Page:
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While Tomm Moore and Ross Stewart were co-directing a segment for Salma Hayek’s 2014 animated feature The Prophet, the pair decided to make a film to complete the Cartoon Saloon-produced “folklore trilogy,” which included 2009’s The Secret of Kells and 2014’s Song of the Sea, both of which were directed by Moore and Oscar-nominated.
“We came up with the seed of an idea, which was about empathy, about a hunter becoming the thing that [villagers] were hunting,” explains Moore, who is a co-founder of Cartoon Saloon, the Kilkenny, Ireland-based animation studio. They discussed Oliver Cromwell’s conquest of Ireland during the mid-1600s, which is said to have contributed to the extinction of the country’s wolves, as well as local folklore about a people who transform into wolves when they fall asleep. “A lot of that folklore got lost with the species,” says Moore of the seed for what became Wolfwalkers, which had a limited theatrical release through North American distributor GKIDS and then became the first original animated feature from Apple TV+.
Will Collins (Song of the Sea) wrote the Wolfwalkers screenplay based on their story, which is set in 1650 Kilkenny and follows a young English girl named Robyn, whose father is forced to hunt wolves by the authoritarian Lord Protector, based on Cromwell. She befriends a girl named Mebh, who is part of a tribe rumored to morph into wolves at night.
Thematically, the story expanded beyond initial issues of animal rights, species extinction and habitat destruction. Says Moore, “We started talking about the polarization we still live with to some extent today in Ireland and that we see all over the world, where people who have a lot in common and have everything to fight for together tend to lose empathy because of authoritarian rulers and tradition teaching them the ‘other’ are to be feared.”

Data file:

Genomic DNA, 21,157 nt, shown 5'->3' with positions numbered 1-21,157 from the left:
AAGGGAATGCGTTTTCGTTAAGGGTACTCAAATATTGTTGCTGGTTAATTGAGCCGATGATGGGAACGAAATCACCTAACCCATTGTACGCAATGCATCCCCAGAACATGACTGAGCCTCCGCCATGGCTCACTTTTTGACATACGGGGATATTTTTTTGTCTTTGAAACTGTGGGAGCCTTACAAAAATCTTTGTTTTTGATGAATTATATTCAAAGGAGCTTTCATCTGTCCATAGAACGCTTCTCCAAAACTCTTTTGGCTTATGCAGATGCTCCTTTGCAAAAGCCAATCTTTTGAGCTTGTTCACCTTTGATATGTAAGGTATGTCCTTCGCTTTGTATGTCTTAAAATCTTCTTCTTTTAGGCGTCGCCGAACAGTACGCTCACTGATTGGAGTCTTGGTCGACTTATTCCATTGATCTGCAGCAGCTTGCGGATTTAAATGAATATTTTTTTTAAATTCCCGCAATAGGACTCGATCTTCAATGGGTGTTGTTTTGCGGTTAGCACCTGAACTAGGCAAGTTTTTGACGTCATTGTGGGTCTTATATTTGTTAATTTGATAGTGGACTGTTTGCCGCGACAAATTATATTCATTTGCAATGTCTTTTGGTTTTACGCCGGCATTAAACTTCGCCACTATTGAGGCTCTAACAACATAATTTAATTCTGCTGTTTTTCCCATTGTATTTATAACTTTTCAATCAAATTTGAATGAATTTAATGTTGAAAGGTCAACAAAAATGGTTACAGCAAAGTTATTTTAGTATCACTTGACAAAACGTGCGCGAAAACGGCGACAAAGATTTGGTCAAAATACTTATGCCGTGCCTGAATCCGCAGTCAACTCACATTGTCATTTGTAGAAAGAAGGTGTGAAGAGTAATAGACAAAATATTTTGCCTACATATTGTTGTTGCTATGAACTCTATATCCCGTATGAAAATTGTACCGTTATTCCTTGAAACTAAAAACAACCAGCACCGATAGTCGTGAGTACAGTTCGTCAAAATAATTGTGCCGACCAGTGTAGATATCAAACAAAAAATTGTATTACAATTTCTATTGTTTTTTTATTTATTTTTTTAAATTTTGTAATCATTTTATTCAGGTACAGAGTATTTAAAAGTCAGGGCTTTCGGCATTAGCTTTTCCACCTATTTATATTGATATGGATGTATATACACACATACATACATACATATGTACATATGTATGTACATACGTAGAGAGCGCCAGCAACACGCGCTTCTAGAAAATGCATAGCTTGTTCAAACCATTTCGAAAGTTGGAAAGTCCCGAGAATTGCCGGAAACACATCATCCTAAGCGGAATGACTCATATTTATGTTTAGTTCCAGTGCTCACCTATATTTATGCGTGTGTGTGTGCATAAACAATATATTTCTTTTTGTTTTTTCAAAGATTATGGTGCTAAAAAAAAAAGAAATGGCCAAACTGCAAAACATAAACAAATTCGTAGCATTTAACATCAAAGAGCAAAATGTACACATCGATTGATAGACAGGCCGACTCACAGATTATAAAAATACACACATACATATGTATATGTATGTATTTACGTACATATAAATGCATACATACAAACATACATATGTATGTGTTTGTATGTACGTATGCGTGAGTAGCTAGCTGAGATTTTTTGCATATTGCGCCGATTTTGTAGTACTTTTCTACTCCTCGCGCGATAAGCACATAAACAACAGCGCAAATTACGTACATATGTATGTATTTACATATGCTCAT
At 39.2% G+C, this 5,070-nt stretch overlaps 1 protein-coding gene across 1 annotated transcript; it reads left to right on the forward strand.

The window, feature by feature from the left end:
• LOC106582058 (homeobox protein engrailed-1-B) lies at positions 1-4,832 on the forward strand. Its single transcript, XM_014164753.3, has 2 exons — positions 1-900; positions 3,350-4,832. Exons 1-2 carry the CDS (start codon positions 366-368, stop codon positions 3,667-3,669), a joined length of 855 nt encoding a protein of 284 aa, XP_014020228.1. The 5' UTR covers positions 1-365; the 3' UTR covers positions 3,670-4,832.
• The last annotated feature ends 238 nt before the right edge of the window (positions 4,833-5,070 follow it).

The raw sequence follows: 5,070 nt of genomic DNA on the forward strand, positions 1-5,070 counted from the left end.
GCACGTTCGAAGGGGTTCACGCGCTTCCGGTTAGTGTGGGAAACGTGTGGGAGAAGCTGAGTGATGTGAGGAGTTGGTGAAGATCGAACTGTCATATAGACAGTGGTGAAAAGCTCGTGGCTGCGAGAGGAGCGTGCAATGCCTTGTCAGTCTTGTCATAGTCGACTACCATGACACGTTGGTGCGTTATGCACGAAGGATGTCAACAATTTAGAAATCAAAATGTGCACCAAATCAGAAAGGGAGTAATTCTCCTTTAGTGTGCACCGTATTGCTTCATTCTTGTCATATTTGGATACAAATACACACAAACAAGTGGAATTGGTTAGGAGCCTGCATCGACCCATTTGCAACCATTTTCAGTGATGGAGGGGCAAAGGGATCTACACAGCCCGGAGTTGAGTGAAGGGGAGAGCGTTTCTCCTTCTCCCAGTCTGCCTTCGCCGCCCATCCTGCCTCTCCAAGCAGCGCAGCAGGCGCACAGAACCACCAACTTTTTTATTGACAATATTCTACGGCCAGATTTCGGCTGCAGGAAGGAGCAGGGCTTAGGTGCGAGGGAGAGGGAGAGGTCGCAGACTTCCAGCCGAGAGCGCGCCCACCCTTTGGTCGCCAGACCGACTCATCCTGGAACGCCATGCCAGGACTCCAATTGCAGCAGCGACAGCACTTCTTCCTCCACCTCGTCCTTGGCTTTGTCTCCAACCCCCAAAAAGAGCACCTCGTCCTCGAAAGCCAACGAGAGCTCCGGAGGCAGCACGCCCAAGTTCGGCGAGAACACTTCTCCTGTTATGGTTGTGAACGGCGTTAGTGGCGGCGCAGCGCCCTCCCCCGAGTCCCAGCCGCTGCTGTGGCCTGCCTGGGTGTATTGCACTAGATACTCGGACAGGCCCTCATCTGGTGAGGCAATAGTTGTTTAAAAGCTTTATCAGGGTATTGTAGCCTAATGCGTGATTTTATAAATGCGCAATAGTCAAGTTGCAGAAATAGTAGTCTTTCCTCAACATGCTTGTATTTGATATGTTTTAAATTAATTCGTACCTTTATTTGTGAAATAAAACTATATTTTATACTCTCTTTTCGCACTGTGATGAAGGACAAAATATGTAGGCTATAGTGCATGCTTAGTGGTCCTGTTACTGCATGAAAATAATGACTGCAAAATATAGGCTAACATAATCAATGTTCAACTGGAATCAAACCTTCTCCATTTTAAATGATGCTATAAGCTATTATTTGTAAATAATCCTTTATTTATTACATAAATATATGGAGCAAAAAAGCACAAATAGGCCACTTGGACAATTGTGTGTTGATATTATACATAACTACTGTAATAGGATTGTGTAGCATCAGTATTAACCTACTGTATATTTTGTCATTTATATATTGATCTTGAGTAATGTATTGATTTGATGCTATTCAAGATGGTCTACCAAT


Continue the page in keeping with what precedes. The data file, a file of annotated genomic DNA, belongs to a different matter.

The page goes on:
The expressive visual language of the hand-drawn film reflects contrasting societies. The young Robyn lives in a town, controlled by the Lord Protector, that she finds to be something of a cage, so the visuals were designed to reinforce that. “We referenced 17th century woodcuts from the time, which were very oppressed, angular and quite rough and almost savage,” Stewart says. “Thankfully, we had printmakers here in the studio that would help us achieve that look, and then to contrast with that, the look of the forest had to be as free and energetic and immersive and just colorful and wild as possible. We had a lot of very sketchy lines and then very loose coloring underneath like watercolor painting, just almost impressionistic.”
Robyn’s and Mebh’s character designs also reflect the two styles: “Robyn is quite angular, and she almost is made up of segmented pieces. There are a lot of straight lines. There are a lot of divisions within her because she comes from that place of Cromwell society. Mebh, in contrast, is all curves, is all kind of fancy shapes, is very stocky, and it shows how wild and instinctive she is.”
This story first appeared in a January stand-alone issue of The Hollywood Reporter magazine. To receive the magazine, click here to subscribe.
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